With its 23 Michelin-starred restaurants, Chicago often tops lists of the best food cities in the country. Acclaimed Chicago restaurants include heavy hitters like Esmé and Alinea, which — with its three Michelin stars — was named the 15th-best restaurant in the world in 2016. The city also continues to dominate the James Beard Award category for Best Chef: Great Lakes. And quickly joining the ranks of the city’s best restaurants is French-Canadian newcomer, Dear Margaret.
The New York Times chose to include Dear Margaret on its list of the 50 best restaurants in the U.S. in 2022. When imagining French-Canadian cuisine, people without a lot of familiarity with the area might think of poutine (a dish where fries are coated in gravy and topped with cheese curds, for the unfamiliar). But the region’s cooking is driven by a certain “spirit,” not specific dishes, chef Ryan Brosseau told Tasting Table — and there is no poutine to be found on his menu.
“At the end of the day, it’s about being well-fed,” Brosseau stated. “Rustic French cuisine period isn’t about what’s on the plate. It’s about the atmosphere of the place, the intention, and the sourcing.”
Serving up more than just poutine
If you picture a cozy Canadian grandmother’s cabin, you’re probably pretty close to the vibe of Dear Margaret, which was named after chef Ryan Brosseau’s grandma (per Michelin Guide). The hot spot’s quaint blue exterior welcomes diners into a warm, inviting space with homey food to match.
Expect to find a menu that embraces midwestern seasonal ingredients with a French-Canadian influence. Brosseau was raised in a small farming town in Ontario and aims to mirror the experience he had eating around his grandparents’ table as a child while simultaneously celebrating the bounty of the Chicago area, owner Lacey Irby explained to Tasting Table.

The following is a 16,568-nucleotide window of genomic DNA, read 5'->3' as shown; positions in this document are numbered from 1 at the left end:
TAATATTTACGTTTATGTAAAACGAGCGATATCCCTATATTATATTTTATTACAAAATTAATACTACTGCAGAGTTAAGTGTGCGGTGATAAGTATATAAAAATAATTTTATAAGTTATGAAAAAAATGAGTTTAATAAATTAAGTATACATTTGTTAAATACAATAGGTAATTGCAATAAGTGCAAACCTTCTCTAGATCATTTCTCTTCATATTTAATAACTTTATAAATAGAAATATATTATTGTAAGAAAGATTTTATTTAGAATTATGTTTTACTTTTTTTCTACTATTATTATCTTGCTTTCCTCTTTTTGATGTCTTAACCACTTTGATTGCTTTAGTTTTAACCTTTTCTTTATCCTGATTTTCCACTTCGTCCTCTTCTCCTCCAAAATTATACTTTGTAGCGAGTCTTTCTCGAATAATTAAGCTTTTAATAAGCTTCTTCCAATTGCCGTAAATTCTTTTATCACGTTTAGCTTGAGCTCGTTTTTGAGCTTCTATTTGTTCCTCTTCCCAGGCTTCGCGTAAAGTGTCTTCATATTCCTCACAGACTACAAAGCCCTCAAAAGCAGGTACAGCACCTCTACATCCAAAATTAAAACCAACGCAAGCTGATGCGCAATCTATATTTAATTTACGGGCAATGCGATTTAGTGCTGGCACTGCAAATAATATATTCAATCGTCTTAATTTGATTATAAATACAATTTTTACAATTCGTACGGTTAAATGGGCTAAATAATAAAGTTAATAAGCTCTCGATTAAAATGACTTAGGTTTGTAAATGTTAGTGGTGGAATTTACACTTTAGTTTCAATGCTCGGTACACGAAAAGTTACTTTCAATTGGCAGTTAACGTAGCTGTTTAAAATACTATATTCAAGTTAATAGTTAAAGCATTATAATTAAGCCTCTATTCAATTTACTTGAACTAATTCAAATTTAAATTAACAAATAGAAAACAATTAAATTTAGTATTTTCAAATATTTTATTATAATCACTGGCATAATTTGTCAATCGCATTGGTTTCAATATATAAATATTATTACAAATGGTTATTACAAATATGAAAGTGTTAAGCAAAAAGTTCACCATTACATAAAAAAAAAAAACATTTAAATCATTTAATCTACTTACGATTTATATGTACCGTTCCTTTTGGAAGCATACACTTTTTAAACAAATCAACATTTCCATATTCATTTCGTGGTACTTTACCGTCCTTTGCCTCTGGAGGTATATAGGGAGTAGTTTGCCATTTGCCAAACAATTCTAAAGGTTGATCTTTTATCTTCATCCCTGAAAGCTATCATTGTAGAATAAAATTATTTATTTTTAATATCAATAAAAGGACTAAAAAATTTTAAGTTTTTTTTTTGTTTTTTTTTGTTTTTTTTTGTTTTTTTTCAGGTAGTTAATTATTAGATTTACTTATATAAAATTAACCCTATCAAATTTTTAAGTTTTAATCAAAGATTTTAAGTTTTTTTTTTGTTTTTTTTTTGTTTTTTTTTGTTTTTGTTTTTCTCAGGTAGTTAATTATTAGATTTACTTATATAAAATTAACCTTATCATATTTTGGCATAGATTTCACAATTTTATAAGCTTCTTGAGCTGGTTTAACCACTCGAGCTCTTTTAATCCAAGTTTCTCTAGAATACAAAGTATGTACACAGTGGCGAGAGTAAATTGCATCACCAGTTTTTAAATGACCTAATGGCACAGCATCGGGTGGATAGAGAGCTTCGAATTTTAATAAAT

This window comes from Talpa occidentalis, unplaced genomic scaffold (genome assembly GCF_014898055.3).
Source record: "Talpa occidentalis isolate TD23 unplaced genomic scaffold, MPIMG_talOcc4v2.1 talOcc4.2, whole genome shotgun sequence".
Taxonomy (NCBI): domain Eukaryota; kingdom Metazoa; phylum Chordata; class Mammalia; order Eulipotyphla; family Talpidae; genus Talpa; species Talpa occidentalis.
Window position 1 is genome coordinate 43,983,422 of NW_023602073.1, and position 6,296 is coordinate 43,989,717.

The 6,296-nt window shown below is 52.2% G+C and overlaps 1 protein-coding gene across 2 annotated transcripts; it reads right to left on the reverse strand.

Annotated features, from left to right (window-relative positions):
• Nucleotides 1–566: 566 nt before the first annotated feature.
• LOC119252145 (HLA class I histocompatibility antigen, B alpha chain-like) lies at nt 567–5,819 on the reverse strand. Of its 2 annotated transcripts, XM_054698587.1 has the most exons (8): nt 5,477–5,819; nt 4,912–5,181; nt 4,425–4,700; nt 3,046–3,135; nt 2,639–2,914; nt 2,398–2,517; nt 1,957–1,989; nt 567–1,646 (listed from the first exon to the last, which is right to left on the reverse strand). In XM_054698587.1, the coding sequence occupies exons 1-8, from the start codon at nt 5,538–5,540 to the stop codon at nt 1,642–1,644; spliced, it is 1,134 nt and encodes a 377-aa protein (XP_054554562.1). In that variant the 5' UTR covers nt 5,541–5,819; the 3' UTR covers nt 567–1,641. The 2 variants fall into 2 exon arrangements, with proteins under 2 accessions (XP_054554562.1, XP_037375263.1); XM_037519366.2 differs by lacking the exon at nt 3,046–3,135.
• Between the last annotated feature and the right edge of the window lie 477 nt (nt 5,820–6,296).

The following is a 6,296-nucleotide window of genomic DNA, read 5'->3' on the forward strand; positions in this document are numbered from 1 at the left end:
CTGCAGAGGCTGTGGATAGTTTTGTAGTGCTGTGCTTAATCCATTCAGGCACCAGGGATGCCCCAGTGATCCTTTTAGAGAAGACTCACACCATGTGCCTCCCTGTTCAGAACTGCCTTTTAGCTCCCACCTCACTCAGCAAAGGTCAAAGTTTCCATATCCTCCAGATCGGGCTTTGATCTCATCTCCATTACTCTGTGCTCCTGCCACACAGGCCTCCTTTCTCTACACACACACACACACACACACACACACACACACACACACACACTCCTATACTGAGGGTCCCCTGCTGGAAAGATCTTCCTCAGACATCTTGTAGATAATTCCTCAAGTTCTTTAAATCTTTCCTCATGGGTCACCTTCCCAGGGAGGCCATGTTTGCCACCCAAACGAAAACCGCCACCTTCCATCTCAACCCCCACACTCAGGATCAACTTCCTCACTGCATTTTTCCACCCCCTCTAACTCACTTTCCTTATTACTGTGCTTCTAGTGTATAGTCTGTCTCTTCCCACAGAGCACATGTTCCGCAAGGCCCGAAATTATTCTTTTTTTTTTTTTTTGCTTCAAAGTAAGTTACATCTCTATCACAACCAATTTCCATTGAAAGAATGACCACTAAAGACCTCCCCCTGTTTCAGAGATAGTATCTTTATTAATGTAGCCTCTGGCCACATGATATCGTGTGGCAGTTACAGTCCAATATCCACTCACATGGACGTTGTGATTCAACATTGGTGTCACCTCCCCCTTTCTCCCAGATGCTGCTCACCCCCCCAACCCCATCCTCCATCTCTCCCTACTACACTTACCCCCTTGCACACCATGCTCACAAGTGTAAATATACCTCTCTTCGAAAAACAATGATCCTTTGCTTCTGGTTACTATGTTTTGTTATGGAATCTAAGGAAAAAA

Classic French dishes like pommes frites and duck liver mousse are married with regional stalwarts like fried smelt sourced from Lake Ontario (via Chicago Magazine). While the extensive charcuterie and cheese list — served with homemade bread, naturally — provides the perfect comfort for long Chicago winters, the restaurant’s summer menu (and patio space to match) includes lighter fare like a crab and corn salad and gigante beans paired with tomato beurre blanc (via Dear Margaret).
As far as poutine goes, Irby says that the restaurant is often asked if it serves the dish, which is essentially Canadian fast food. “[It] would be like saying Chicago is a world-class dining city and automatically assuming every nice restaurant has a Chicago hot dog on the menu,” Irby told Tasting Table. In fact, Dear Margaret has only served poutine once, as part of its first-year anniversary menu. The “decidedly Canadian” celebration also featured Labatt’s and shots of Canadian Club — and Brousseau was very particular about his poutine preparation.”We very well may never do it again,” Irby said.
A pandemic success story
Dear Margaret represents a pandemic success story at a time many restaurants across the country were forced to shutter. Owner Lacey Irby initially found a space for the restaurant just before the impact of COVID-19 began to be felt in Chicago (via New York Times). This caused Irby and her team to pause and reevaluate their plans.
When Dear Margaret finally opened in early 2021 in a different, cheaper location, it was after Irby worked with chef Ryan Brosseau to design a concept that initially focused more on takeout and delivery. The gamble paid off: While the restaurant no longer offers takeout, its dining room is full most nights.
The eatery aims to be a neighborhood staple, Irby told Tasting Table, and already welcomes a crew of regulars that includes neighbors and even some homesick Canadians. So while the menu may not feature poutine, as many only passingly familiar with French-Canadian food would expect, Dear Margaret has found a way to combine its inspiration with local ingredients in a way that captures the ethos of the region.
Source: Tasting Table